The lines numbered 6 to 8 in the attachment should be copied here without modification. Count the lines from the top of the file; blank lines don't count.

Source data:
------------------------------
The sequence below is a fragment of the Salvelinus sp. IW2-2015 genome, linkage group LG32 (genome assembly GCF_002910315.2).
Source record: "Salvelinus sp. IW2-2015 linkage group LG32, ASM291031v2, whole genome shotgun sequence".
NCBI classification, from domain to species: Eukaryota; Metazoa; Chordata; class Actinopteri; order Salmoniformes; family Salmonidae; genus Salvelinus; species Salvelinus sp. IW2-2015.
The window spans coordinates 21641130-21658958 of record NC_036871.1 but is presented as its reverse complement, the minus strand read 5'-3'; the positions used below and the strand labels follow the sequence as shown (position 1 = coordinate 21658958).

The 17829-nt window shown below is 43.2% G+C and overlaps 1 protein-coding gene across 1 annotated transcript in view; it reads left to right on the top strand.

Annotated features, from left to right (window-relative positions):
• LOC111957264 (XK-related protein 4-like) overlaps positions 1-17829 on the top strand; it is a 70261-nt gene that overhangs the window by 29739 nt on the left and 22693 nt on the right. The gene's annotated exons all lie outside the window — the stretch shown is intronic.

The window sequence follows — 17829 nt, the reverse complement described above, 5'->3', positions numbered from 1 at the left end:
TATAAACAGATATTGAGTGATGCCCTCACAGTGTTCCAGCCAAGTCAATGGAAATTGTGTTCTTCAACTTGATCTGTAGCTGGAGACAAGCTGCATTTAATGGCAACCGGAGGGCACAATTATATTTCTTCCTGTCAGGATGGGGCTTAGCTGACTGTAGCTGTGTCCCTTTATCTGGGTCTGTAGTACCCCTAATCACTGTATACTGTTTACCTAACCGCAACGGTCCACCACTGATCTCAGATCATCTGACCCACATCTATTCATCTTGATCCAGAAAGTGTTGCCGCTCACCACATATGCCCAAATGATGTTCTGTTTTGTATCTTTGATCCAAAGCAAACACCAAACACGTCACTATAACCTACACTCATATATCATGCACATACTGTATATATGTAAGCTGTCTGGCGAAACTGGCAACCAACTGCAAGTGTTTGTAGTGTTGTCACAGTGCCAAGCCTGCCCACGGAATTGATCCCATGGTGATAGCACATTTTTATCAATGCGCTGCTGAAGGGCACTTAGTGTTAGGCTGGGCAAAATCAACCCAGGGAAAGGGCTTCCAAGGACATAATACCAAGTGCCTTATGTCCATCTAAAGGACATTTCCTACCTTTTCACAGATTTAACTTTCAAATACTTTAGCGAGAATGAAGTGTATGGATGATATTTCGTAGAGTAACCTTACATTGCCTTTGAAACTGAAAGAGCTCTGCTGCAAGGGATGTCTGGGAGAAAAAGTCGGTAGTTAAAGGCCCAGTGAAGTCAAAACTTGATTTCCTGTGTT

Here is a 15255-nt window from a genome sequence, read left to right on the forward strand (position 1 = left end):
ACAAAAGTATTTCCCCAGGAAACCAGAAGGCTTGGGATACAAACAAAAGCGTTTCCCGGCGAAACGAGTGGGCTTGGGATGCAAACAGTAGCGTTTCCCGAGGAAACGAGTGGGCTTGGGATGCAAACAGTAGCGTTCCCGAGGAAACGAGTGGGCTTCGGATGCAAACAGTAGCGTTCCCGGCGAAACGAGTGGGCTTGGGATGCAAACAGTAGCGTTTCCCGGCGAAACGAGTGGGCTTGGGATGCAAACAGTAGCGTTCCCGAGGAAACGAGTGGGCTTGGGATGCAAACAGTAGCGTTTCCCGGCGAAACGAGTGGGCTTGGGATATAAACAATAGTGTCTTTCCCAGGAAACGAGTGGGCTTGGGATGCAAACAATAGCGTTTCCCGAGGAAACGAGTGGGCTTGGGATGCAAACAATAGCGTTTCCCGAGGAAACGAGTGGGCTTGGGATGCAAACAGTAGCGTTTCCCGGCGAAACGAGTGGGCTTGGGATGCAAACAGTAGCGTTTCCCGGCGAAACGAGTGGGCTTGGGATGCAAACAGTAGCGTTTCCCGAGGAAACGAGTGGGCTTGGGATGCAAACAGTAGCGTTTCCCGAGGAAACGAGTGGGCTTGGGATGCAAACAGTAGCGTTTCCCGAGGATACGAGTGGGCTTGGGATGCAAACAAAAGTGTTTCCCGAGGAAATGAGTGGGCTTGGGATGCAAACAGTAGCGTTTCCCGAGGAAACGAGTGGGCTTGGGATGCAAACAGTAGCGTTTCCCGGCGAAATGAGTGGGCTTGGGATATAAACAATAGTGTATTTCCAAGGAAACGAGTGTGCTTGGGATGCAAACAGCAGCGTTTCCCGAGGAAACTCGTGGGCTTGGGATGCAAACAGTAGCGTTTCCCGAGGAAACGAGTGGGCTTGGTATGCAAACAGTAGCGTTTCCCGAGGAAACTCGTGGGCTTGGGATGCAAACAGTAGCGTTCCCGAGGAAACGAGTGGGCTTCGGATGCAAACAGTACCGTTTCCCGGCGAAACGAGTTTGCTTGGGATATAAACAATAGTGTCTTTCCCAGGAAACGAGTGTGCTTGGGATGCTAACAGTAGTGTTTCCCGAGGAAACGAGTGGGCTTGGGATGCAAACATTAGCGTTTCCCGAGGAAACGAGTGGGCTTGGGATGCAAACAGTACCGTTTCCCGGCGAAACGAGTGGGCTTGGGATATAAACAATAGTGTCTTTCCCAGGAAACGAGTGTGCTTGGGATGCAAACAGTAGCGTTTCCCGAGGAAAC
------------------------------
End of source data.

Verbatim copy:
Annotated features, from left to right (window-relative positions):
• LOC111957264 (XK-related protein 4-like) overlaps positions 1-17829 on the top strand; it is a 70261-nt gene that overhangs the window by 29739 nt on the left and 22693 nt on the right. The gene's annotated exons all lie outside the window — the stretch shown is intronic.

The window sequence follows — 17829 nt, the reverse complement described above, 5'->3', positions numbered from 1 at the left end: